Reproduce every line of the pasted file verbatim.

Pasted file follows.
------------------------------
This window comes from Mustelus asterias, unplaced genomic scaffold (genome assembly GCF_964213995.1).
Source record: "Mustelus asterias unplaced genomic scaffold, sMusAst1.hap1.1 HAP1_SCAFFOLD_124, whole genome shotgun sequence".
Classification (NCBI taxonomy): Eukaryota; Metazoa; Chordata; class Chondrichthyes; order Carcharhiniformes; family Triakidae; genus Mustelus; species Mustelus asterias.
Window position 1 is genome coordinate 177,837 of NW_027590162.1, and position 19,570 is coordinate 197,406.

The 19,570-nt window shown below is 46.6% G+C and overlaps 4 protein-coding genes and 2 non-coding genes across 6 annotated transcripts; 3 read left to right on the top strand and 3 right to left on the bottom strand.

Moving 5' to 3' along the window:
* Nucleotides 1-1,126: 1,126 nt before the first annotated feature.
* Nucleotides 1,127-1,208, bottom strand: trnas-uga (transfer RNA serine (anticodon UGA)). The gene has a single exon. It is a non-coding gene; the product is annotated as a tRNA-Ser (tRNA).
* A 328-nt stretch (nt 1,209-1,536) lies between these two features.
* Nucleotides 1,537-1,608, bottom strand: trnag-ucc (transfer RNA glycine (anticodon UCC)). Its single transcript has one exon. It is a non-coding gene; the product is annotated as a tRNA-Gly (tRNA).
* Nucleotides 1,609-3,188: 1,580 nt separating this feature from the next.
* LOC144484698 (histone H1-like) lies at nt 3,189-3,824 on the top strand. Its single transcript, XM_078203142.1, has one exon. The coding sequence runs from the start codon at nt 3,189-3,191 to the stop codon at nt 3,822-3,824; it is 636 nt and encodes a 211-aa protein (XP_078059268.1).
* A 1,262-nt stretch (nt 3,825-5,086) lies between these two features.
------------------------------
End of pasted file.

This window comes from Mustelus asterias, unplaced genomic scaffold (genome assembly GCF_964213995.1).
Source record: "Mustelus asterias unplaced genomic scaffold, sMusAst1.hap1.1 HAP1_SCAFFOLD_124, whole genome shotgun sequence".
Classification (NCBI taxonomy): Eukaryota; Metazoa; Chordata; class Chondrichthyes; order Carcharhiniformes; family Triakidae; genus Mustelus; species Mustelus asterias.
Window position 1 is genome coordinate 177,837 of NW_027590162.1, and position 19,570 is coordinate 197,406.

The 19,570-nt window shown below is 46.6% G+C and overlaps 4 protein-coding genes and 2 non-coding genes across 6 annotated transcripts; 3 read left to right on the top strand and 3 right to left on the bottom strand.

Moving 5' to 3' along the window:
* Nucleotides 1-1,126: 1,126 nt before the first annotated feature.
* Nucleotides 1,127-1,208, bottom strand: trnas-uga (transfer RNA serine (anticodon UGA)). The gene has a single exon. It is a non-coding gene; the product is annotated as a tRNA-Ser (tRNA).
* A 328-nt stretch (nt 1,209-1,536) lies between these two features.
* Nucleotides 1,537-1,608, bottom strand: trnag-ucc (transfer RNA glycine (anticodon UCC)). Its single transcript has one exon. It is a non-coding gene; the product is annotated as a tRNA-Gly (tRNA).
* Nucleotides 1,609-3,188: 1,580 nt separating this feature from the next.
* LOC144484698 (histone H1-like) lies at nt 3,189-3,824 on the top strand. Its single transcript, XM_078203142.1, has one exon. The coding sequence runs from the start codon at nt 3,189-3,191 to the stop codon at nt 3,822-3,824; it is 636 nt and encodes a 211-aa protein (XP_078059268.1).
* A 1,262-nt stretch (nt 3,825-5,086) lies between these two features.